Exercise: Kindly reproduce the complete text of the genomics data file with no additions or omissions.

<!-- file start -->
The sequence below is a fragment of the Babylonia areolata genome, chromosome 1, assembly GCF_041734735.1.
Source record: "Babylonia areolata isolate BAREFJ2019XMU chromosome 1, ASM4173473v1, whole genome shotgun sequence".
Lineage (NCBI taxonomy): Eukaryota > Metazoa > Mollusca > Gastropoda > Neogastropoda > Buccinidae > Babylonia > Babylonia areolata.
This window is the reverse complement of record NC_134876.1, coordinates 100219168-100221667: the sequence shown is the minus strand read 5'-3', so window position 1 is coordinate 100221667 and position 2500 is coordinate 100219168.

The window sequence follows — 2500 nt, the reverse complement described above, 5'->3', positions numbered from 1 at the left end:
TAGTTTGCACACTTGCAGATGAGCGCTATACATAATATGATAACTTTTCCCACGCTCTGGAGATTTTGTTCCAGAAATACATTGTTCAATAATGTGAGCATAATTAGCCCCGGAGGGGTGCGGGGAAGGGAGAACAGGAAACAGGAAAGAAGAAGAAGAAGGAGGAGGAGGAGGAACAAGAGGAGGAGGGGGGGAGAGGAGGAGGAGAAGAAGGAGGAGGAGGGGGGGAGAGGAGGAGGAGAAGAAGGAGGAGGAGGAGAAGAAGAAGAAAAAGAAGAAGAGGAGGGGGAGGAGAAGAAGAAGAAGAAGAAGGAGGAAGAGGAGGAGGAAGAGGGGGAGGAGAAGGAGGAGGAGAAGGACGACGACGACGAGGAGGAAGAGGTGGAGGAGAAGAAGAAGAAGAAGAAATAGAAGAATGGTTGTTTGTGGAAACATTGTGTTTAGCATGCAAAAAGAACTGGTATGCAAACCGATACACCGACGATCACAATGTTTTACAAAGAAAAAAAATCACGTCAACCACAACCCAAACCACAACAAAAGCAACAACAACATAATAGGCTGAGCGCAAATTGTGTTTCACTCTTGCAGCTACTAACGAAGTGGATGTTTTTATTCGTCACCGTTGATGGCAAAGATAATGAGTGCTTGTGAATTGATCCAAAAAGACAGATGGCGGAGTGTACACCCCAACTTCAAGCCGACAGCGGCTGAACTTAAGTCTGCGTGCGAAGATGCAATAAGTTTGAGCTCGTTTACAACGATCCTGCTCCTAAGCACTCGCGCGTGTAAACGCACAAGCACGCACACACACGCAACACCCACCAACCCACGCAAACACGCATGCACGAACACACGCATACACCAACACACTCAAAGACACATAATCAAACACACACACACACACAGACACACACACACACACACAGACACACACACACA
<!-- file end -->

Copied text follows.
The sequence below is a fragment of the Babylonia areolata genome, chromosome 1, assembly GCF_041734735.1.
Source record: "Babylonia areolata isolate BAREFJ2019XMU chromosome 1, ASM4173473v1, whole genome shotgun sequence".
Lineage (NCBI taxonomy): Eukaryota > Metazoa > Mollusca > Gastropoda > Neogastropoda > Buccinidae > Babylonia > Babylonia areolata.
This window is the reverse complement of record NC_134876.1, coordinates 100219168-100221667: the sequence shown is the minus strand read 5'-3', so window position 1 is coordinate 100221667 and position 2500 is coordinate 100219168.

The window sequence follows — 2500 nt, the reverse complement described above, 5'->3', positions numbered from 1 at the left end:
TAGTTTGCACACTTGCAGATGAGCGCTATACATAATATGATAACTTTTCCCACGCTCTGGAGATTTTGTTCCAGAAATACATTGTTCAATAATGTGAGCATAATTAGCCCCGGAGGGGTGCGGGGAAGGGAGAACAGGAAACAGGAAAGAAGAAGAAGAAGGAGGAGGAGGAGGAACAAGAGGAGGAGGGGGGGAGAGGAGGAGGAGAAGAAGGAGGAGGAGGGGGGGAGAGGAGGAGGAGAAGAAGGAGGAGGAGGAGAAGAAGAAGAAAAAGAAGAAGAGGAGGGGGAGGAGAAGAAGAAGAAGAAGAAGGAGGAAGAGGAGGAGGAAGAGGGGGAGGAGAAGGAGGAGGAGAAGGACGACGACGACGAGGAGGAAGAGGTGGAGGAGAAGAAGAAGAAGAAGAAATAGAAGAATGGTTGTTTGTGGAAACATTGTGTTTAGCATGCAAAAAGAACTGGTATGCAAACCGATACACCGACGATCACAATGTTTTACAAAGAAAAAAAATCACGTCAACCACAACCCAAACCACAACAAAAGCAACAACAACATAATAGGCTGAGCGCAAATTGTGTTTCACTCTTGCAGCTACTAACGAAGTGGATGTTTTTATTCGTCACCGTTGATGGCAAAGATAATGAGTGCTTGTGAATTGATCCAAAAAGACAGATGGCGGAGTGTACACCCCAACTTCAAGCCGACAGCGGCTGAACTTAAGTCTGCGTGCGAAGATGCAATAAGTTTGAGCTCGTTTACAACGATCCTGCTCCTAAGCACTCGCGCGTGTAAACGCACAAGCACGCACACACACGCAACACCCACCAACCCACGCAAACACGCATGCACGAACACACGCATACACCAACACACTCAAAGACACATAATCAAACACACACACACACACAGACACACACACACACACACAGACACACACACACA